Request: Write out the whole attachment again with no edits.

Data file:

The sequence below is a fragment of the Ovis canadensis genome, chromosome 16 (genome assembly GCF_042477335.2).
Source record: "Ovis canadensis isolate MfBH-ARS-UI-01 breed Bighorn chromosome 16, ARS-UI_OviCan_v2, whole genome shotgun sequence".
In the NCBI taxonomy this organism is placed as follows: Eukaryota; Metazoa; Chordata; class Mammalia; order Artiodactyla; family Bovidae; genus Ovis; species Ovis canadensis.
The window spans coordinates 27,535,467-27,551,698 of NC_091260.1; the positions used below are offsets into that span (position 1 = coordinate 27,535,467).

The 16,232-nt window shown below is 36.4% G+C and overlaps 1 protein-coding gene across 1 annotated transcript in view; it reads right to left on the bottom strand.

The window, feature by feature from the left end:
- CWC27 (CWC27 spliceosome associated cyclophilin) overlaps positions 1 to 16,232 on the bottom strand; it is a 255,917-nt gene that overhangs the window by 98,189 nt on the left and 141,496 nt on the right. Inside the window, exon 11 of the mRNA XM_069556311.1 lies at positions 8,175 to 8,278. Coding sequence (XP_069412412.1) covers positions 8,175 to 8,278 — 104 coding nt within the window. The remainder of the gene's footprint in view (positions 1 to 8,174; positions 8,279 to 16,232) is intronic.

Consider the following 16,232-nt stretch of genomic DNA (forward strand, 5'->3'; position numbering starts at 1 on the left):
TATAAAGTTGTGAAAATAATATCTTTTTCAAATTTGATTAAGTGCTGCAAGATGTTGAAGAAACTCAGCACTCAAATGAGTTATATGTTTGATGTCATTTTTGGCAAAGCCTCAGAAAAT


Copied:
The sequence below is a fragment of the Ovis canadensis genome, chromosome 16 (genome assembly GCF_042477335.2).
Source record: "Ovis canadensis isolate MfBH-ARS-UI-01 breed Bighorn chromosome 16, ARS-UI_OviCan_v2, whole genome shotgun sequence".
In the NCBI taxonomy this organism is placed as follows: Eukaryota; Metazoa; Chordata; class Mammalia; order Artiodactyla; family Bovidae; genus Ovis; species Ovis canadensis.
The window spans coordinates 27,535,467-27,551,698 of NC_091260.1; the positions used below are offsets into that span (position 1 = coordinate 27,535,467).

The 16,232-nt window shown below is 36.4% G+C and overlaps 1 protein-coding gene across 1 annotated transcript in view; it reads right to left on the bottom strand.

The window, feature by feature from the left end:
- CWC27 (CWC27 spliceosome associated cyclophilin) overlaps positions 1 to 16,232 on the bottom strand; it is a 255,917-nt gene that overhangs the window by 98,189 nt on the left and 141,496 nt on the right. Inside the window, exon 11 of the mRNA XM_069556311.1 lies at positions 8,175 to 8,278. Coding sequence (XP_069412412.1) covers positions 8,175 to 8,278 — 104 coding nt within the window. The remainder of the gene's footprint in view (positions 1 to 8,174; positions 8,279 to 16,232) is intronic.

Consider the following 16,232-nt stretch of genomic DNA (forward strand, 5'->3'; position numbering starts at 1 on the left):
TATAAAGTTGTGAAAATAATATCTTTTTCAAATTTGATTAAGTGCTGCAAGATGTTGAAGAAACTCAGCACTCAAATGAGTTATATGTTTGATGTCATTTTTGGCAAAGCCTCAGAAAAT